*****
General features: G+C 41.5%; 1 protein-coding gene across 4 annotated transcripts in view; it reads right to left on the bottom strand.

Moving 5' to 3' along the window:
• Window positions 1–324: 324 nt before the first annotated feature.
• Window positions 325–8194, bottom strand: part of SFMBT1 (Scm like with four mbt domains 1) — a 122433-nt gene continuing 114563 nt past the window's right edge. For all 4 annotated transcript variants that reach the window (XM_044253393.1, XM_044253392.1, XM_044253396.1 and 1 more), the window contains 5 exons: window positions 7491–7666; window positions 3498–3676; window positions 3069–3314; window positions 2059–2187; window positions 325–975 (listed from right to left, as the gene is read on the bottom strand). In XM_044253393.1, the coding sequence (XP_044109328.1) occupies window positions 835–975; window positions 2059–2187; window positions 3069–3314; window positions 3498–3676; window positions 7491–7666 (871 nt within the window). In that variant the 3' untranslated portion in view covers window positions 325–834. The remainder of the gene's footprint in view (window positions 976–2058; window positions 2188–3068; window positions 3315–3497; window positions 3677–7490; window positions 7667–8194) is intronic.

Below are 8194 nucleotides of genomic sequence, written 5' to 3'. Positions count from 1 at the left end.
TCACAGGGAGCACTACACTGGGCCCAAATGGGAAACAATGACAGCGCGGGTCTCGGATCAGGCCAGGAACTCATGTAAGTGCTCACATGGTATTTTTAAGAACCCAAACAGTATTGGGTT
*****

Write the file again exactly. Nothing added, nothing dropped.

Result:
General features: G+C 41.5%; 1 protein-coding gene across 4 annotated transcripts in view; it reads right to left on the bottom strand.

Moving 5' to 3' along the window:
• Window positions 1–324: 324 nt before the first annotated feature.
• Window positions 325–8194, bottom strand: part of SFMBT1 (Scm like with four mbt domains 1) — a 122433-nt gene continuing 114563 nt past the window's right edge. For all 4 annotated transcript variants that reach the window (XM_044253393.1, XM_044253392.1, XM_044253396.1 and 1 more), the window contains 5 exons: window positions 7491–7666; window positions 3498–3676; window positions 3069–3314; window positions 2059–2187; window positions 325–975 (listed from right to left, as the gene is read on the bottom strand). In XM_044253393.1, the coding sequence (XP_044109328.1) occupies window positions 835–975; window positions 2059–2187; window positions 3069–3314; window positions 3498–3676; window positions 7491–7666 (871 nt within the window). In that variant the 3' untranslated portion in view covers window positions 325–834. The remainder of the gene's footprint in view (window positions 976–2058; window positions 2188–3068; window positions 3315–3497; window positions 3677–7490; window positions 7667–8194) is intronic.

Below are 8194 nucleotides of genomic sequence, written 5' to 3'. Positions count from 1 at the left end.
TCACAGGGAGCACTACACTGGGCCCAAATGGGAAACAATGACAGCGCGGGTCTCGGATCAGGCCAGGAACTCATGTAAGTGCTCACATGGTATTTTTAAGAACCCAAACAGTATTGGGTT